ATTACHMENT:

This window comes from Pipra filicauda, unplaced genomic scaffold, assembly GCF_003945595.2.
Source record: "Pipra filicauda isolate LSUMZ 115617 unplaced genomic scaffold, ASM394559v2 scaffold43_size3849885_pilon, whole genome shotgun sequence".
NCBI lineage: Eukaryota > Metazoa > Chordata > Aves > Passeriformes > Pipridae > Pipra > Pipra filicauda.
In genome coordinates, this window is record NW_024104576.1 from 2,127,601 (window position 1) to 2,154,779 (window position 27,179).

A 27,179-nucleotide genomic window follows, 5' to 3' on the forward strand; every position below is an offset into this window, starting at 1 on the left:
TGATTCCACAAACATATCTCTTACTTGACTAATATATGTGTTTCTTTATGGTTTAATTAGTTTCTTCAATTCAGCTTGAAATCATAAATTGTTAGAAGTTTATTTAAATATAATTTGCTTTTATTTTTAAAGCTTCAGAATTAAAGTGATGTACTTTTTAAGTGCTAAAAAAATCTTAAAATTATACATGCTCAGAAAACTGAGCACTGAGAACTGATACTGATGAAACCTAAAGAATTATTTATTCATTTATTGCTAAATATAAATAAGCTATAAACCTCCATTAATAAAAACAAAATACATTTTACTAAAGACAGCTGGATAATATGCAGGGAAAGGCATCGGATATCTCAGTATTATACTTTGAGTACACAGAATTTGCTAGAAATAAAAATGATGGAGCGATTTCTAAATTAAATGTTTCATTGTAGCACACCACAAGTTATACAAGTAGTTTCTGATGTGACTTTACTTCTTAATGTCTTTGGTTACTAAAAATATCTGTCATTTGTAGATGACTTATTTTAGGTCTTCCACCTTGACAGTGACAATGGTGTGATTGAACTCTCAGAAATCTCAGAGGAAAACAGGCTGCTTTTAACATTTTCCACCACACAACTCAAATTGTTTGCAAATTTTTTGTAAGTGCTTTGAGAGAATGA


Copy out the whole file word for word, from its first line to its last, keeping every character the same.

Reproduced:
This window comes from Pipra filicauda, unplaced genomic scaffold, assembly GCF_003945595.2.
Source record: "Pipra filicauda isolate LSUMZ 115617 unplaced genomic scaffold, ASM394559v2 scaffold43_size3849885_pilon, whole genome shotgun sequence".
NCBI lineage: Eukaryota > Metazoa > Chordata > Aves > Passeriformes > Pipridae > Pipra > Pipra filicauda.
In genome coordinates, this window is record NW_024104576.1 from 2,127,601 (window position 1) to 2,154,779 (window position 27,179).

A 27,179-nucleotide genomic window follows, 5' to 3' on the forward strand; every position below is an offset into this window, starting at 1 on the left:
TGATTCCACAAACATATCTCTTACTTGACTAATATATGTGTTTCTTTATGGTTTAATTAGTTTCTTCAATTCAGCTTGAAATCATAAATTGTTAGAAGTTTATTTAAATATAATTTGCTTTTATTTTTAAAGCTTCAGAATTAAAGTGATGTACTTTTTAAGTGCTAAAAAAATCTTAAAATTATACATGCTCAGAAAACTGAGCACTGAGAACTGATACTGATGAAACCTAAAGAATTATTTATTCATTTATTGCTAAATATAAATAAGCTATAAACCTCCATTAATAAAAACAAAATACATTTTACTAAAGACAGCTGGATAATATGCAGGGAAAGGCATCGGATATCTCAGTATTATACTTTGAGTACACAGAATTTGCTAGAAATAAAAATGATGGAGCGATTTCTAAATTAAATGTTTCATTGTAGCACACCACAAGTTATACAAGTAGTTTCTGATGTGACTTTACTTCTTAATGTCTTTGGTTACTAAAAATATCTGTCATTTGTAGATGACTTATTTTAGGTCTTCCACCTTGACAGTGACAATGGTGTGATTGAACTCTCAGAAATCTCAGAGGAAAACAGGCTGCTTTTAACATTTTCCACCACACAACTCAAATTGTTTGCAAATTTTTTGTAAGTGCTTTGAGAGAATGA